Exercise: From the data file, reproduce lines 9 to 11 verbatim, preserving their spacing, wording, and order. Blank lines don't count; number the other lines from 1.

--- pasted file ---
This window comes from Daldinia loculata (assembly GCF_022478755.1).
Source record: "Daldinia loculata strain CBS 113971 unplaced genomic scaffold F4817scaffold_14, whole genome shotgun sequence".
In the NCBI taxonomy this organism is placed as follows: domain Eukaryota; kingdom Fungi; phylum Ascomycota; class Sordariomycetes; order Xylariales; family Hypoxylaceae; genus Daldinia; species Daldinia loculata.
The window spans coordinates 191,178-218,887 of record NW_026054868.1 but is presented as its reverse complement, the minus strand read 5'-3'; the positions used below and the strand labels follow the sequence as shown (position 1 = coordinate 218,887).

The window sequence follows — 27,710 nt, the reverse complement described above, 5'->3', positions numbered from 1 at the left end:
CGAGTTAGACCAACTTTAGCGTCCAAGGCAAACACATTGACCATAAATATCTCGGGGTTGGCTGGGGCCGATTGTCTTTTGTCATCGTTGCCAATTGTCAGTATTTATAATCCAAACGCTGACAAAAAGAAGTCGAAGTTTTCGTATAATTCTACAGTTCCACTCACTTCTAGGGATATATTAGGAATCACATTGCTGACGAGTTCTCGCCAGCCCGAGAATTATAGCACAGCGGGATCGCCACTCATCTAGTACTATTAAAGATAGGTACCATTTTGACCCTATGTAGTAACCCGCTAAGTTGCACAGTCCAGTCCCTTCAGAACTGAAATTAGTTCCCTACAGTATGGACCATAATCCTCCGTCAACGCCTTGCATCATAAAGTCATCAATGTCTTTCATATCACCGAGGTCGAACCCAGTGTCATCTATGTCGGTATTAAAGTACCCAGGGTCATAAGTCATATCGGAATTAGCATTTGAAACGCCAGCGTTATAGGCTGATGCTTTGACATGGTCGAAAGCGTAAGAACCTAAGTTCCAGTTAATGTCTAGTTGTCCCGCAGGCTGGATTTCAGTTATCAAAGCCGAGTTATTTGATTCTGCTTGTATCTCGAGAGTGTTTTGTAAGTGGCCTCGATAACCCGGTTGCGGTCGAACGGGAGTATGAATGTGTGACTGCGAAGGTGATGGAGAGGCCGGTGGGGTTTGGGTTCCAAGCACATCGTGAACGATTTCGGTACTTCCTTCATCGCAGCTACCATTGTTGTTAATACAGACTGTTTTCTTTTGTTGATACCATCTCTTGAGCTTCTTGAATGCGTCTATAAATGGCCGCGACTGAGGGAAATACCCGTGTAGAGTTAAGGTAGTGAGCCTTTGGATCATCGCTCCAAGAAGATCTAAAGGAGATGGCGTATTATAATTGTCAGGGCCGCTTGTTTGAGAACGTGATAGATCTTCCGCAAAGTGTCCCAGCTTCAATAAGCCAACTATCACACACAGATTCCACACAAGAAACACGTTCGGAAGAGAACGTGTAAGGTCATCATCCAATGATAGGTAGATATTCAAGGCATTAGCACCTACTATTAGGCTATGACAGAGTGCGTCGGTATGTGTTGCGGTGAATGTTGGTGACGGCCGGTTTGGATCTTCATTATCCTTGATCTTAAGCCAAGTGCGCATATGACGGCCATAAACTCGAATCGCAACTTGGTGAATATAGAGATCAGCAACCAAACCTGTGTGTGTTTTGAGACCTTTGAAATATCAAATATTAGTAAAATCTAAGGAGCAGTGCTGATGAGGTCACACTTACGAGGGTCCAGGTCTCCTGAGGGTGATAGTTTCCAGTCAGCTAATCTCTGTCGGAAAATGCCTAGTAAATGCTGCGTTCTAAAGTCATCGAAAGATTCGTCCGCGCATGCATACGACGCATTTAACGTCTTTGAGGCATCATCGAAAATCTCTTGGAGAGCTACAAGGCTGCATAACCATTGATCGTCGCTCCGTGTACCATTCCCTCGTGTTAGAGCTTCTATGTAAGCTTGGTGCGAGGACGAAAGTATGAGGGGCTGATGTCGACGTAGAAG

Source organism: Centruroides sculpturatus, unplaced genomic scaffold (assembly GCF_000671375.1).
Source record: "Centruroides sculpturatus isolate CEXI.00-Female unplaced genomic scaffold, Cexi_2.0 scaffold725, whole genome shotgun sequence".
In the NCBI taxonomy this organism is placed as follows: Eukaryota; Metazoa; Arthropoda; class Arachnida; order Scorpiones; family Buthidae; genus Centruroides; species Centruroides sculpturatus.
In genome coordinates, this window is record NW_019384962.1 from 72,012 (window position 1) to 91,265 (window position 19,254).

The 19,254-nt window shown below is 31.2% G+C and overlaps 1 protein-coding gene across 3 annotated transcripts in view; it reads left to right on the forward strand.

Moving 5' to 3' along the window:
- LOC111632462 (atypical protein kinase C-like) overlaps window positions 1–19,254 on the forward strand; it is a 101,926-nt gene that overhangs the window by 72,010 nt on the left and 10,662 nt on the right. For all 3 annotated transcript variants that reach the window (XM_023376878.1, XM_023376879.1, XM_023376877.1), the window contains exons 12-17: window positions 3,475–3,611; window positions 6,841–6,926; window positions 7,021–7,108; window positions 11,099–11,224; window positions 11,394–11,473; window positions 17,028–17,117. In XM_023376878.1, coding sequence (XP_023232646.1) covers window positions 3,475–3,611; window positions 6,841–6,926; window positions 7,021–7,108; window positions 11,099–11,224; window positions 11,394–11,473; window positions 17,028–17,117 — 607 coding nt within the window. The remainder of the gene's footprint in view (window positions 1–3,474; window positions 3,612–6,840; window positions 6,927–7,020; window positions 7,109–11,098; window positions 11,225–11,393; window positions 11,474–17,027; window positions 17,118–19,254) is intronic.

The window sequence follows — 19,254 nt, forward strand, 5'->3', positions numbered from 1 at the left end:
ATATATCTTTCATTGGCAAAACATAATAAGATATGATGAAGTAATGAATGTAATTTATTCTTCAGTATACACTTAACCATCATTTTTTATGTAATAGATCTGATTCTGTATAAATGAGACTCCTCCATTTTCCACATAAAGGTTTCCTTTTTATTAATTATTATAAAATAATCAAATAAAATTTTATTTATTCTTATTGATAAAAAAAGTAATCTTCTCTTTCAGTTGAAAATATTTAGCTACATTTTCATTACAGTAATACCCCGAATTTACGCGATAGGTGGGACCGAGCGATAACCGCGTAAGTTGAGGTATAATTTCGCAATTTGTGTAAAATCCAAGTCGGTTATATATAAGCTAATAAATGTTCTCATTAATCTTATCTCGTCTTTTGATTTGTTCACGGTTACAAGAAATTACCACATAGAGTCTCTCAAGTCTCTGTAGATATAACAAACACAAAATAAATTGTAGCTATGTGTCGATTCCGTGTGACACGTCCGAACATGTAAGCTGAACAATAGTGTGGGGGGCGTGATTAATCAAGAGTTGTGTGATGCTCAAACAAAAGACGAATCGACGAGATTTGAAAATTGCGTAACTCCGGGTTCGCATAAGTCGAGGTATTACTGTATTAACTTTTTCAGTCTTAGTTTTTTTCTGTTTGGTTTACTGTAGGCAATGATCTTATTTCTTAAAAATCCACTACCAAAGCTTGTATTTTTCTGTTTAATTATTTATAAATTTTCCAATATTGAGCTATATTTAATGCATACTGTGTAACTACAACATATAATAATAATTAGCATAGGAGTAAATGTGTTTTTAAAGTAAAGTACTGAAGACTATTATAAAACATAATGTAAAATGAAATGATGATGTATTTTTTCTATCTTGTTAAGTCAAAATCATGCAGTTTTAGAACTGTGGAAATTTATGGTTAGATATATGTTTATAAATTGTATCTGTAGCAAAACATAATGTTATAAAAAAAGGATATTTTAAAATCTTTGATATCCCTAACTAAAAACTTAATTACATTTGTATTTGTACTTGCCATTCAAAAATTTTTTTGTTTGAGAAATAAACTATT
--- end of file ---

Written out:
In the NCBI taxonomy this organism is placed as follows: Eukaryota; Metazoa; Arthropoda; class Arachnida; order Scorpiones; family Buthidae; genus Centruroides; species Centruroides sculpturatus.
In genome coordinates, this window is record NW_019384962.1 from 72,012 (window position 1) to 91,265 (window position 19,254).

The 19,254-nt window shown below is 31.2% G+C and overlaps 1 protein-coding gene across 3 annotated transcripts in view; it reads left to right on the forward strand.